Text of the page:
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Rapid evolution and ecological host–parasite dynamics

Authors

  • Meghan A. Duffy,

    Corresponding author
    1. W.K. Kellogg Biological Station, Michigan State University, 3700 E. Gull Lake Drive, Hickory Corners, MI 49060, USA
    2. Department of Zoology, University of Wisconsin – Madison, 430 Lincoln Drive, Madison, WI 53706, USA
      E-mail: mduffy2@wisc.edu
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  • Lena Sivars-Becker

    1. W.K. Kellogg Biological Station, Michigan State University, 3700 E. Gull Lake Drive, Hickory Corners, MI 49060, USA
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E-mail: mduffy2@wisc.edu

Abstract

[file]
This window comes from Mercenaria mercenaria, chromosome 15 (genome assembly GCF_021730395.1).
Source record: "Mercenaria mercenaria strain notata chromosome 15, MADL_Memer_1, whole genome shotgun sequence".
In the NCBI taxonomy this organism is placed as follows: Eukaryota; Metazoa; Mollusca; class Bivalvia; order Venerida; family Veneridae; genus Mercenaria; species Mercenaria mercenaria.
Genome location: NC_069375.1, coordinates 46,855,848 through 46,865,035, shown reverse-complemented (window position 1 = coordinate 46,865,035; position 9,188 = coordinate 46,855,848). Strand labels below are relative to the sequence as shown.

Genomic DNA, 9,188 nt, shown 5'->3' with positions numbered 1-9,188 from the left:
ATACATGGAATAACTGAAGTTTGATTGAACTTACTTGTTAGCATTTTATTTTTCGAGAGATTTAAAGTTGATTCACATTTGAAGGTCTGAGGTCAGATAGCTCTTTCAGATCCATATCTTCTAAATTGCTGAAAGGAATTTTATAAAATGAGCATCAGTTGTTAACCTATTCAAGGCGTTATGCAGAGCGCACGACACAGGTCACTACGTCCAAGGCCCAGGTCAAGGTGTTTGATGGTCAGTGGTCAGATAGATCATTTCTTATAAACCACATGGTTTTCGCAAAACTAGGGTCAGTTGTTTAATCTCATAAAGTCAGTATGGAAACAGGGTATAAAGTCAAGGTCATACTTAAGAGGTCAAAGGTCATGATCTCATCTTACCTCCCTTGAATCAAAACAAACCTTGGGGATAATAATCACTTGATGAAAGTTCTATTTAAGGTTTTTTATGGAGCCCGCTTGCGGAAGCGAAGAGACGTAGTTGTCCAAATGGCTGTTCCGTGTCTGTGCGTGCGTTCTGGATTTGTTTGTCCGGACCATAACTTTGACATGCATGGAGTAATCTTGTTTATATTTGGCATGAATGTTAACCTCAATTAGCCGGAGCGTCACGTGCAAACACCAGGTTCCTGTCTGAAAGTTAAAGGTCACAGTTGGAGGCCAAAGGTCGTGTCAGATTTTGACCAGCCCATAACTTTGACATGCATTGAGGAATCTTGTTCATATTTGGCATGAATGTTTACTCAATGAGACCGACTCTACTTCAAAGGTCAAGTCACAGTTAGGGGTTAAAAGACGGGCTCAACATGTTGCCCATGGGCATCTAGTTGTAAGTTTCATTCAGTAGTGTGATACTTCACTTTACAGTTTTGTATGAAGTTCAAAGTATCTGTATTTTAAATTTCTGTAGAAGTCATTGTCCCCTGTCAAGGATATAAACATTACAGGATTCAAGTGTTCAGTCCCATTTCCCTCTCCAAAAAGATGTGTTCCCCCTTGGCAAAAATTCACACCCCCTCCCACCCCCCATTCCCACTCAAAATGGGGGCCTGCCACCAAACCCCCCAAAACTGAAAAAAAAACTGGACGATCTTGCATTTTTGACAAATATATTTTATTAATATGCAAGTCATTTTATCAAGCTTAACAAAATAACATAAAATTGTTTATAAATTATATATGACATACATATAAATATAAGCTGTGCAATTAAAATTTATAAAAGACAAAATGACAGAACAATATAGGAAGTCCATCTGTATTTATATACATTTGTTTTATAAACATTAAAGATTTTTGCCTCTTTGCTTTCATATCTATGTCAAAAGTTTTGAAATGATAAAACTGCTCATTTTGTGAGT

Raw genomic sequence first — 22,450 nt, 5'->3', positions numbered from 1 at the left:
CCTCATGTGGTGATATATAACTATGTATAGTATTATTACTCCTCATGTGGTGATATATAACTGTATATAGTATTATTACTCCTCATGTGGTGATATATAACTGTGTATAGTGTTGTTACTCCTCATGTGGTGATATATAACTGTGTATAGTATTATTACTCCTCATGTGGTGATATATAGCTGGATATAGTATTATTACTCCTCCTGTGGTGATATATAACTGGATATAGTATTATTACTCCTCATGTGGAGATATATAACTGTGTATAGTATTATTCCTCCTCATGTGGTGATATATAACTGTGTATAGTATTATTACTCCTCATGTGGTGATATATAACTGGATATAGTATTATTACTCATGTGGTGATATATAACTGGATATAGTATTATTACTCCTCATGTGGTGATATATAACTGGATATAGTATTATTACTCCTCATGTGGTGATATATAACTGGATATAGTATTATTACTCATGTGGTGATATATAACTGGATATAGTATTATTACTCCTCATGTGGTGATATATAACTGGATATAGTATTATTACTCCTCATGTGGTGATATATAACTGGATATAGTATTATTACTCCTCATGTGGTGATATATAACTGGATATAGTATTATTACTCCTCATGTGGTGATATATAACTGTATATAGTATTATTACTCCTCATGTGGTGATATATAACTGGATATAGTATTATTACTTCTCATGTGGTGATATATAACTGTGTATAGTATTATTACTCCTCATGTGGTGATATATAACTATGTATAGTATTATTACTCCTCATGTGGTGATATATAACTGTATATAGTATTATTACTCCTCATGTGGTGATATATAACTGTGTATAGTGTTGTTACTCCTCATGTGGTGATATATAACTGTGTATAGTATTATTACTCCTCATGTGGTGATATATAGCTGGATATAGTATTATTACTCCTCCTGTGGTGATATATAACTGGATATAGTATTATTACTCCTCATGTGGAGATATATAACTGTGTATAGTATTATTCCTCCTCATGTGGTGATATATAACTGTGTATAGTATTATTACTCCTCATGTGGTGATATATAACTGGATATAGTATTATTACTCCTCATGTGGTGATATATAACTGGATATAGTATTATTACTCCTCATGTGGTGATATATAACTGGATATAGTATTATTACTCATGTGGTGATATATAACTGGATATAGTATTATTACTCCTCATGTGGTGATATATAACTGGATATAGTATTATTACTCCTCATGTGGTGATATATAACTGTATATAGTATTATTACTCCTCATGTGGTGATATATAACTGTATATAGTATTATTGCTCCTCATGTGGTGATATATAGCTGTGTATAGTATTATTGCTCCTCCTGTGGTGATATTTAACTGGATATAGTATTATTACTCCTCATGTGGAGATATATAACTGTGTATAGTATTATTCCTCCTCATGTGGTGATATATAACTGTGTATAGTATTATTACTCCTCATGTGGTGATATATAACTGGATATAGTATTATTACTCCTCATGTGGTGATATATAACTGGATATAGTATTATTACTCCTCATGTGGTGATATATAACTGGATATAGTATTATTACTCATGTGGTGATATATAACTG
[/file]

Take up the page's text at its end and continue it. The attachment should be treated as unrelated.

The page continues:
Traditionally, the termination of parasite epidemics has been attributed to ecological causes: namely, the depletion of susceptible hosts as a result of mortality or acquired immunity. Here, we suggest that epidemics can also end because of rapid host evolution. Focusing on a particular host–parasite system, Daphnia dentifera and its parasite Metschnikowia bicuspidata, we show that Daphnia from lakes with recent epidemics were more resistant to infection and had less variance in susceptibility than Daphnia from lakes without recent epidemics. However, our studies revealed little evidence for genetic variation in infectivity or virulence in Metschnikowia. Incorporating the observed genetic variation in host susceptibility into an epidemiological model parameterized for this system reveals that rapid evolution can explain the termination of epidemics on time scales matching what occurs in lake populations. Thus, not only does our study provide rare evidence for parasite-mediated selection in natural populations, it also suggests that rapid evolution has important effects on short-term host–parasite dynamics.

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